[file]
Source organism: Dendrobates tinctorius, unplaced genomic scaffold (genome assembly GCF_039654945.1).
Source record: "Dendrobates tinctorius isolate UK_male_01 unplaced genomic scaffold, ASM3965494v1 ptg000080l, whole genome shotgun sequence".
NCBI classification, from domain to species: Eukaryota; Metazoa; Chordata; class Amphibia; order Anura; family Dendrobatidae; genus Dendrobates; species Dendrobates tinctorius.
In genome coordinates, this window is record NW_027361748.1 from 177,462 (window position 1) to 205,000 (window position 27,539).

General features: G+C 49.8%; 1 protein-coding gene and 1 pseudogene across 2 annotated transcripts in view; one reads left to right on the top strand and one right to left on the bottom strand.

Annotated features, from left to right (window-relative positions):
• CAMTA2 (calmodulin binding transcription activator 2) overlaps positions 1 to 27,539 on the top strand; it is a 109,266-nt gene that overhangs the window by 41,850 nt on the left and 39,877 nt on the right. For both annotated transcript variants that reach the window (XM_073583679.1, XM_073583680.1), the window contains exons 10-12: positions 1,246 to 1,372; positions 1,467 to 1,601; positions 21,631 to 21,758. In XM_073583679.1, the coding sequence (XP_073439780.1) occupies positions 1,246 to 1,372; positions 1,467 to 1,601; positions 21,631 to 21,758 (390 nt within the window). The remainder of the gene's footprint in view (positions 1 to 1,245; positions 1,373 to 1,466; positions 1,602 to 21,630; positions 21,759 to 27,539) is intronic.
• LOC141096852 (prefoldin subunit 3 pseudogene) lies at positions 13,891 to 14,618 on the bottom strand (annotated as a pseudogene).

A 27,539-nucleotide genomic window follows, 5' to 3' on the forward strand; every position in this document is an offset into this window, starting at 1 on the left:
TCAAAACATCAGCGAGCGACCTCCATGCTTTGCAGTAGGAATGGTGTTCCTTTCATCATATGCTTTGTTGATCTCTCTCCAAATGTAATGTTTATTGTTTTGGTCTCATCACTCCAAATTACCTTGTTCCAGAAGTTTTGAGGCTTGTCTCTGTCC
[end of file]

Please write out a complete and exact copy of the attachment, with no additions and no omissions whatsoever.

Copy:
Source organism: Dendrobates tinctorius, unplaced genomic scaffold (genome assembly GCF_039654945.1).
Source record: "Dendrobates tinctorius isolate UK_male_01 unplaced genomic scaffold, ASM3965494v1 ptg000080l, whole genome shotgun sequence".
NCBI classification, from domain to species: Eukaryota; Metazoa; Chordata; class Amphibia; order Anura; family Dendrobatidae; genus Dendrobates; species Dendrobates tinctorius.
In genome coordinates, this window is record NW_027361748.1 from 177,462 (window position 1) to 205,000 (window position 27,539).

General features: G+C 49.8%; 1 protein-coding gene and 1 pseudogene across 2 annotated transcripts in view; one reads left to right on the top strand and one right to left on the bottom strand.

Annotated features, from left to right (window-relative positions):
• CAMTA2 (calmodulin binding transcription activator 2) overlaps positions 1 to 27,539 on the top strand; it is a 109,266-nt gene that overhangs the window by 41,850 nt on the left and 39,877 nt on the right. For both annotated transcript variants that reach the window (XM_073583679.1, XM_073583680.1), the window contains exons 10-12: positions 1,246 to 1,372; positions 1,467 to 1,601; positions 21,631 to 21,758. In XM_073583679.1, the coding sequence (XP_073439780.1) occupies positions 1,246 to 1,372; positions 1,467 to 1,601; positions 21,631 to 21,758 (390 nt within the window). The remainder of the gene's footprint in view (positions 1 to 1,245; positions 1,373 to 1,466; positions 1,602 to 21,630; positions 21,759 to 27,539) is intronic.
• LOC141096852 (prefoldin subunit 3 pseudogene) lies at positions 13,891 to 14,618 on the bottom strand (annotated as a pseudogene).

A 27,539-nucleotide genomic window follows, 5' to 3' on the forward strand; every position in this document is an offset into this window, starting at 1 on the left:
TCAAAACATCAGCGAGCGACCTCCATGCTTTGCAGTAGGAATGGTGTTCCTTTCATCATATGCTTTGTTGATCTCTCTCCAAATGTAATGTTTATTGTTTTGGTCTCATCACTCCAAATTACCTTGTTCCAGAAGTTTTGAGGCTTGTCTCTGTCC